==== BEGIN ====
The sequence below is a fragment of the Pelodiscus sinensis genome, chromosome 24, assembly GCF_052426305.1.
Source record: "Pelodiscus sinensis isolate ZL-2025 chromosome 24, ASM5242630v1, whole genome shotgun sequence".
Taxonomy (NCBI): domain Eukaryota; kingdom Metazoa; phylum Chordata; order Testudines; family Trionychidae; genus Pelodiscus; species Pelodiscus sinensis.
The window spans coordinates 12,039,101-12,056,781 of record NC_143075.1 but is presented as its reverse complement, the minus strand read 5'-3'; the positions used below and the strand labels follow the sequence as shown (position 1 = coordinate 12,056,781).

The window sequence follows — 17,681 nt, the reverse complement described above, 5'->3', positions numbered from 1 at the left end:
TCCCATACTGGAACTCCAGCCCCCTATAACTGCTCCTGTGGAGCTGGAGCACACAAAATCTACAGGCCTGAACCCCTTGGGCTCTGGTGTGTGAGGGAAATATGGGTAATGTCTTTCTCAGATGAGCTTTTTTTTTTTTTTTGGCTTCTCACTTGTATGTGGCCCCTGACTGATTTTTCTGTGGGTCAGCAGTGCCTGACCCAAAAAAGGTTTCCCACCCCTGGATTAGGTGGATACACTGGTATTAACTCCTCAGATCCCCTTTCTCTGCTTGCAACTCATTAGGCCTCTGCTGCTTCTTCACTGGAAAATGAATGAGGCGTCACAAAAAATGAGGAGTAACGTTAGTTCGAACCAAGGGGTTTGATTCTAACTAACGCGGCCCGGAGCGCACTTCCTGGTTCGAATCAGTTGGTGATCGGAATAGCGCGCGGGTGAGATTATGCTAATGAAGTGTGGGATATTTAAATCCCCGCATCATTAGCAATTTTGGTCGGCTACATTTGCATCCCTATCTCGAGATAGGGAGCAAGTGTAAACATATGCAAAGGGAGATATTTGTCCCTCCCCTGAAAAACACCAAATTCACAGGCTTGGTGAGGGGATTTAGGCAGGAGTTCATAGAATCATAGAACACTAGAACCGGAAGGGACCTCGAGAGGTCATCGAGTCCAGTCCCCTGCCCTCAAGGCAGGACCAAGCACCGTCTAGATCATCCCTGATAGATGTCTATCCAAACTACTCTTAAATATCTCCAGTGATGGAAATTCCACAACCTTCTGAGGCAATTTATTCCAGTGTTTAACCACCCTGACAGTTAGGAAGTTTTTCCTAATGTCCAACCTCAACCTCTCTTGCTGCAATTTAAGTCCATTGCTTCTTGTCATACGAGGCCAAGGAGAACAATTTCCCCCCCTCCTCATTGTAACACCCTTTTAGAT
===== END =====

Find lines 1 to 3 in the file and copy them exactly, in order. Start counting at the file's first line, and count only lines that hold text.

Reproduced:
The sequence below is a fragment of the Pelodiscus sinensis genome, chromosome 24, assembly GCF_052426305.1.
Source record: "Pelodiscus sinensis isolate ZL-2025 chromosome 24, ASM5242630v1, whole genome shotgun sequence".
Taxonomy (NCBI): domain Eukaryota; kingdom Metazoa; phylum Chordata; order Testudines; family Trionychidae; genus Pelodiscus; species Pelodiscus sinensis.